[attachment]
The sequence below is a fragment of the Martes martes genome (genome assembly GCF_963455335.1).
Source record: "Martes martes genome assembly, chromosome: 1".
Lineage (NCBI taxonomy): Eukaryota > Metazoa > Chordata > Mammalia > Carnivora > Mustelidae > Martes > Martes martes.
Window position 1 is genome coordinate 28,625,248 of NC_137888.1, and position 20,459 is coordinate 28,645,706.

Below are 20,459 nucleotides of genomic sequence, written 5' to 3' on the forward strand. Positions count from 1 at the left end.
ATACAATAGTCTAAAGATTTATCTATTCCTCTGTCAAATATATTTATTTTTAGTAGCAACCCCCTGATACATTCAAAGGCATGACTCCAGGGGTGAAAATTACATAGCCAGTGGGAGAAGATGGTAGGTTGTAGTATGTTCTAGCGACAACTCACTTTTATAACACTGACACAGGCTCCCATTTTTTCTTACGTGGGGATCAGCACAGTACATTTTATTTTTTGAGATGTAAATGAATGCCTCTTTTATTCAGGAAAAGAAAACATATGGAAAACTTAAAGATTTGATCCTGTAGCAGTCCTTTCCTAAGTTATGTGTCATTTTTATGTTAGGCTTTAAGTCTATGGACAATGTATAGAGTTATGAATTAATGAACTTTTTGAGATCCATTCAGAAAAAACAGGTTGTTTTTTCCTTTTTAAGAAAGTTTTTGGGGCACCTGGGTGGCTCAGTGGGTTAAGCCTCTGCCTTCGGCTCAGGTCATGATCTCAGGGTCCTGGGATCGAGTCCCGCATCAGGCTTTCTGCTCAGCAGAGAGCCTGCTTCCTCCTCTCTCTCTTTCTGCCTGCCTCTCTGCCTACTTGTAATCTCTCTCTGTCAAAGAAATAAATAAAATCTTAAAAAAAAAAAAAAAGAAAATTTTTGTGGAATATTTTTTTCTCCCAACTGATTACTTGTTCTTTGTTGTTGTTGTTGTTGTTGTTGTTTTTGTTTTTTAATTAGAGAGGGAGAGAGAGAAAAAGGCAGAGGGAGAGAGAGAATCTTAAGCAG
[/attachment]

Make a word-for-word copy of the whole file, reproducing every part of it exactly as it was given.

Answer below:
The sequence below is a fragment of the Martes martes genome (genome assembly GCF_963455335.1).
Source record: "Martes martes genome assembly, chromosome: 1".
Lineage (NCBI taxonomy): Eukaryota > Metazoa > Chordata > Mammalia > Carnivora > Mustelidae > Martes > Martes martes.
Window position 1 is genome coordinate 28,625,248 of NC_137888.1, and position 20,459 is coordinate 28,645,706.

Below are 20,459 nucleotides of genomic sequence, written 5' to 3' on the forward strand. Positions count from 1 at the left end.
ATACAATAGTCTAAAGATTTATCTATTCCTCTGTCAAATATATTTATTTTTAGTAGCAACCCCCTGATACATTCAAAGGCATGACTCCAGGGGTGAAAATTACATAGCCAGTGGGAGAAGATGGTAGGTTGTAGTATGTTCTAGCGACAACTCACTTTTATAACACTGACACAGGCTCCCATTTTTTCTTACGTGGGGATCAGCACAGTACATTTTATTTTTTGAGATGTAAATGAATGCCTCTTTTATTCAGGAAAAGAAAACATATGGAAAACTTAAAGATTTGATCCTGTAGCAGTCCTTTCCTAAGTTATGTGTCATTTTTATGTTAGGCTTTAAGTCTATGGACAATGTATAGAGTTATGAATTAATGAACTTTTTGAGATCCATTCAGAAAAAACAGGTTGTTTTTTCCTTTTTAAGAAAGTTTTTGGGGCACCTGGGTGGCTCAGTGGGTTAAGCCTCTGCCTTCGGCTCAGGTCATGATCTCAGGGTCCTGGGATCGAGTCCCGCATCAGGCTTTCTGCTCAGCAGAGAGCCTGCTTCCTCCTCTCTCTCTTTCTGCCTGCCTCTCTGCCTACTTGTAATCTCTCTCTGTCAAAGAAATAAATAAAATCTTAAAAAAAAAAAAAAAGAAAATTTTTGTGGAATATTTTTTTCTCCCAACTGATTACTTGTTCTTTGTTGTTGTTGTTGTTGTTGTTGTTTTTGTTTTTTAATTAGAGAGGGAGAGAGAGAAAAAGGCAGAGGGAGAGAGAGAATCTTAAGCAG